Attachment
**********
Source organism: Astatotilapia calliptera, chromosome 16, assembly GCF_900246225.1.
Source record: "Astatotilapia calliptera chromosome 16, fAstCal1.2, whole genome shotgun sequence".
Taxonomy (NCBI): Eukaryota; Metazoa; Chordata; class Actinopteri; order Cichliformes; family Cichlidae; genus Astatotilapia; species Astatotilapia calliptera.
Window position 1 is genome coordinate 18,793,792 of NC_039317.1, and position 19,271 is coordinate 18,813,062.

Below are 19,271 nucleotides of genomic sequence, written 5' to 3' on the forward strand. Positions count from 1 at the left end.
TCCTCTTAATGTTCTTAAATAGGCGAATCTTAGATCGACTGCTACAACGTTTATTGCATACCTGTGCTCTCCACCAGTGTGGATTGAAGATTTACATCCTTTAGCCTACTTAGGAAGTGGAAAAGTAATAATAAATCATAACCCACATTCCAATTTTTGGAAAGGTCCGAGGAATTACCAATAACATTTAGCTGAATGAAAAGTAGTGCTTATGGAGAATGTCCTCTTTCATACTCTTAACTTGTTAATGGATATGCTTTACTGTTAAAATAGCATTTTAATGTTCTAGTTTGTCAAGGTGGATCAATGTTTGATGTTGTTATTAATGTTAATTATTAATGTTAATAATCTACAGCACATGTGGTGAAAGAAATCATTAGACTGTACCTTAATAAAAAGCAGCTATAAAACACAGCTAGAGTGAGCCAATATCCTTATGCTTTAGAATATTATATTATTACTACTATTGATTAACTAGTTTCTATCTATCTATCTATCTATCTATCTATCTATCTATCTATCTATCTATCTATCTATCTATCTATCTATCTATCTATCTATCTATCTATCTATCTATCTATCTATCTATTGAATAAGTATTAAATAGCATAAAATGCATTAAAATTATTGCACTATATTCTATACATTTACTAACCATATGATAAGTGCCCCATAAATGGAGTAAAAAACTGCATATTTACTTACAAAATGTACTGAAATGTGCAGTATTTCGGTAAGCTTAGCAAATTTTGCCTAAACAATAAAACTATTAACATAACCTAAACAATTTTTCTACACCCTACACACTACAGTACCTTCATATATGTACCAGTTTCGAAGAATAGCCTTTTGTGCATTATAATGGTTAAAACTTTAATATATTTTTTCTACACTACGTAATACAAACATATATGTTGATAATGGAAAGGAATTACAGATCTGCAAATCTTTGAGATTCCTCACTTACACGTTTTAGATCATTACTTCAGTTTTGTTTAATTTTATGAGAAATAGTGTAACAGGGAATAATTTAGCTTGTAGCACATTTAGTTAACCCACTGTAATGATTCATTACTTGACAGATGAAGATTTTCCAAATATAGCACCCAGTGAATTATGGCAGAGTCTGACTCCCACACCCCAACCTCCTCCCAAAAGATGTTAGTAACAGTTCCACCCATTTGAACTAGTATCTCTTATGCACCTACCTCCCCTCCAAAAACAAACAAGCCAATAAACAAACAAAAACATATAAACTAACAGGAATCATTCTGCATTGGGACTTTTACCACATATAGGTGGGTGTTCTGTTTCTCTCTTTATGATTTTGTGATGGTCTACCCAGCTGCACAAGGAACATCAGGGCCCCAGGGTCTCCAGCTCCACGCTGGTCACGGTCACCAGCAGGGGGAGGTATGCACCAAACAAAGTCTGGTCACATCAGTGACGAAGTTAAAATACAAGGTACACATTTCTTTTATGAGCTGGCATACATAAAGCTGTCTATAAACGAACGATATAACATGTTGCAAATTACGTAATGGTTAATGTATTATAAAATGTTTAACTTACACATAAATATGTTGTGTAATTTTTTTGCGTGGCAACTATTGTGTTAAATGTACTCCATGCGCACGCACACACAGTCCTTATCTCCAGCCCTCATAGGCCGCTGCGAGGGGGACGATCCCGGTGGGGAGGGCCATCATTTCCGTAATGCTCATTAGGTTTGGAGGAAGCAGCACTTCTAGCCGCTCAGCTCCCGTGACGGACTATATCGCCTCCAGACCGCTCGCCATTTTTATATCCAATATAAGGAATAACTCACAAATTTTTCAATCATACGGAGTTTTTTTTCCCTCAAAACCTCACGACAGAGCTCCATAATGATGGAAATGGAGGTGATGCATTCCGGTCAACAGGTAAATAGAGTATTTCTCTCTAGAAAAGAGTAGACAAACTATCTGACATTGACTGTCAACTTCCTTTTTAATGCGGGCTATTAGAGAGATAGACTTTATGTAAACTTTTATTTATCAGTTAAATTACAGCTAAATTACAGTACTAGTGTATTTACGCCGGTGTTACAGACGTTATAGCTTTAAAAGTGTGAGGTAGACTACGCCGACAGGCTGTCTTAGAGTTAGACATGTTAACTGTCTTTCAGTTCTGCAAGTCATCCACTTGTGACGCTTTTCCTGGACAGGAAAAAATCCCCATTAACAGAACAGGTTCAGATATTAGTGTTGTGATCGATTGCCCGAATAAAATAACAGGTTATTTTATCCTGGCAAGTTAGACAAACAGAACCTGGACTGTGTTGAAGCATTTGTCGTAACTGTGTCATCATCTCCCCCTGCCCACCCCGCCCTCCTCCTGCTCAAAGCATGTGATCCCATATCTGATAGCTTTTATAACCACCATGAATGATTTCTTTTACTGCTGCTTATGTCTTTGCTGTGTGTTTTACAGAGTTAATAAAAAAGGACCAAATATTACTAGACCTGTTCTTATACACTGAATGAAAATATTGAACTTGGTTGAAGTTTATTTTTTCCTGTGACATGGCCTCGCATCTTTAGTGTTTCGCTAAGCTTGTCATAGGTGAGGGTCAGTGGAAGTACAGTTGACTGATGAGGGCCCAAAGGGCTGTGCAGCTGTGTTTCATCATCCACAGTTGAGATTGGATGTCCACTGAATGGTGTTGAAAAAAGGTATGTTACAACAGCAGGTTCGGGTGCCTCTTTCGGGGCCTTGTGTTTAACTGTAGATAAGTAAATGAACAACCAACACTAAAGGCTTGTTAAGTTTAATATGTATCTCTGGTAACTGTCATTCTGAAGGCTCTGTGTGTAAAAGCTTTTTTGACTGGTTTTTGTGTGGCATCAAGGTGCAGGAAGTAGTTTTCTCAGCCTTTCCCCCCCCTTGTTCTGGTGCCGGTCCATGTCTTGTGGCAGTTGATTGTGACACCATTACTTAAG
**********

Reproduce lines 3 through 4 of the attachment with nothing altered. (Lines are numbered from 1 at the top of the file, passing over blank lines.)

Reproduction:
Taxonomy (NCBI): Eukaryota; Metazoa; Chordata; class Actinopteri; order Cichliformes; family Cichlidae; genus Astatotilapia; species Astatotilapia calliptera.
Window position 1 is genome coordinate 18,793,792 of NC_039317.1, and position 19,271 is coordinate 18,813,062.